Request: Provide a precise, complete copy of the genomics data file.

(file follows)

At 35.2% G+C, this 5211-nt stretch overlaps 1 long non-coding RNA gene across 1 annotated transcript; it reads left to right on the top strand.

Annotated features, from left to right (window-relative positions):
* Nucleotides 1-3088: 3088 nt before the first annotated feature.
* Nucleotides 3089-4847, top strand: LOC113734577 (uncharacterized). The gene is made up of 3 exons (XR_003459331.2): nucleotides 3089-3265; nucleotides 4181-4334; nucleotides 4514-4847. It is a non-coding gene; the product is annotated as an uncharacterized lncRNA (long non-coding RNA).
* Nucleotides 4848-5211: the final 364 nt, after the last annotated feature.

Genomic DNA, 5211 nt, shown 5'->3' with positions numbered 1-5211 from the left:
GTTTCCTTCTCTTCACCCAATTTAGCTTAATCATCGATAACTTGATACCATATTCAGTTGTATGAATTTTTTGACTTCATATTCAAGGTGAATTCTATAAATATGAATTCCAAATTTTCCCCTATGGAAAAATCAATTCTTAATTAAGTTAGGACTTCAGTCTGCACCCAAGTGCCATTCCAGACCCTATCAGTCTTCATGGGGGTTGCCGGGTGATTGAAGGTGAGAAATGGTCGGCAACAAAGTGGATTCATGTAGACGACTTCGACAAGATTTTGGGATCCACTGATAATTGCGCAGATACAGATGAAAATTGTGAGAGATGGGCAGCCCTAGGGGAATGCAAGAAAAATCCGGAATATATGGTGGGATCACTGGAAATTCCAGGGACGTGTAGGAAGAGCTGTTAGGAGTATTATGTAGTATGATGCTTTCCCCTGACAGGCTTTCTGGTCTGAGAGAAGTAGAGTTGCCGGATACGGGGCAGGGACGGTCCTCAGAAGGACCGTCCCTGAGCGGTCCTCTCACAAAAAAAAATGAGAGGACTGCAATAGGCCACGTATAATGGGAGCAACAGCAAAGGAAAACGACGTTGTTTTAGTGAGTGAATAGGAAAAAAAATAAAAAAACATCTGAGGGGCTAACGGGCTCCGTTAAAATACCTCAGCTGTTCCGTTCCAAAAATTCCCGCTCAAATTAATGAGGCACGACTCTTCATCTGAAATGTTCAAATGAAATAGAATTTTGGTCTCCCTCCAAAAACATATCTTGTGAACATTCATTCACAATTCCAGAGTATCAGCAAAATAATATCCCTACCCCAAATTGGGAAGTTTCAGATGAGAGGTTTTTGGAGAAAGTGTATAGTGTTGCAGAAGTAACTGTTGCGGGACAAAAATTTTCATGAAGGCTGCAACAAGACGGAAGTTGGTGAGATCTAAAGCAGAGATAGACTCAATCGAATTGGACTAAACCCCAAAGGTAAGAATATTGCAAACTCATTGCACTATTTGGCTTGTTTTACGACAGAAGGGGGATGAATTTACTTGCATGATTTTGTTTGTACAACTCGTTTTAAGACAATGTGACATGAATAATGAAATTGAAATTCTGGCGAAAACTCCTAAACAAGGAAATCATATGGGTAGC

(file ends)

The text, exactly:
At 35.2% G+C, this 5211-nt stretch overlaps 1 long non-coding RNA gene across 1 annotated transcript; it reads left to right on the top strand.

Annotated features, from left to right (window-relative positions):
* Nucleotides 1-3088: 3088 nt before the first annotated feature.
* Nucleotides 3089-4847, top strand: LOC113734577 (uncharacterized). The gene is made up of 3 exons (XR_003459331.2): nucleotides 3089-3265; nucleotides 4181-4334; nucleotides 4514-4847. It is a non-coding gene; the product is annotated as an uncharacterized lncRNA (long non-coding RNA).
* Nucleotides 4848-5211: the final 364 nt, after the last annotated feature.

Genomic DNA, 5211 nt, shown 5'->3' with positions numbered 1-5211 from the left:
GTTTCCTTCTCTTCACCCAATTTAGCTTAATCATCGATAACTTGATACCATATTCAGTTGTATGAATTTTTTGACTTCATATTCAAGGTGAATTCTATAAATATGAATTCCAAATTTTCCCCTATGGAAAAATCAATTCTTAATTAAGTTAGGACTTCAGTCTGCACCCAAGTGCCATTCCAGACCCTATCAGTCTTCATGGGGGTTGCCGGGTGATTGAAGGTGAGAAATGGTCGGCAACAAAGTGGATTCATGTAGACGACTTCGACAAGATTTTGGGATCCACTGATAATTGCGCAGATACAGATGAAAATTGTGAGAGATGGGCAGCCCTAGGGGAATGCAAGAAAAATCCGGAATATATGGTGGGATCACTGGAAATTCCAGGGACGTGTAGGAAGAGCTGTTAGGAGTATTATGTAGTATGATGCTTTCCCCTGACAGGCTTTCTGGTCTGAGAGAAGTAGAGTTGCCGGATACGGGGCAGGGACGGTCCTCAGAAGGACCGTCCCTGAGCGGTCCTCTCACAAAAAAAAATGAGAGGACTGCAATAGGCCACGTATAATGGGAGCAACAGCAAAGGAAAACGACGTTGTTTTAGTGAGTGAATAGGAAAAAAAATAAAAAAACATCTGAGGGGCTAACGGGCTCCGTTAAAATACCTCAGCTGTTCCGTTCCAAAAATTCCCGCTCAAATTAATGAGGCACGACTCTTCATCTGAAATGTTCAAATGAAATAGAATTTTGGTCTCCCTCCAAAAACATATCTTGTGAACATTCATTCACAATTCCAGAGTATCAGCAAAATAATATCCCTACCCCAAATTGGGAAGTTTCAGATGAGAGGTTTTTGGAGAAAGTGTATAGTGTTGCAGAAGTAACTGTTGCGGGACAAAAATTTTCATGAAGGCTGCAACAAGACGGAAGTTGGTGAGATCTAAAGCAGAGATAGACTCAATCGAATTGGACTAAACCCCAAAGGTAAGAATATTGCAAACTCATTGCACTATTTGGCTTGTTTTACGACAGAAGGGGGATGAATTTACTTGCATGATTTTGTTTGTACAACTCGTTTTAAGACAATGTGACATGAATAATGAAATTGAAATTCTGGCGAAAACTCCTAAACAAGGAAATCATATGGGTAGC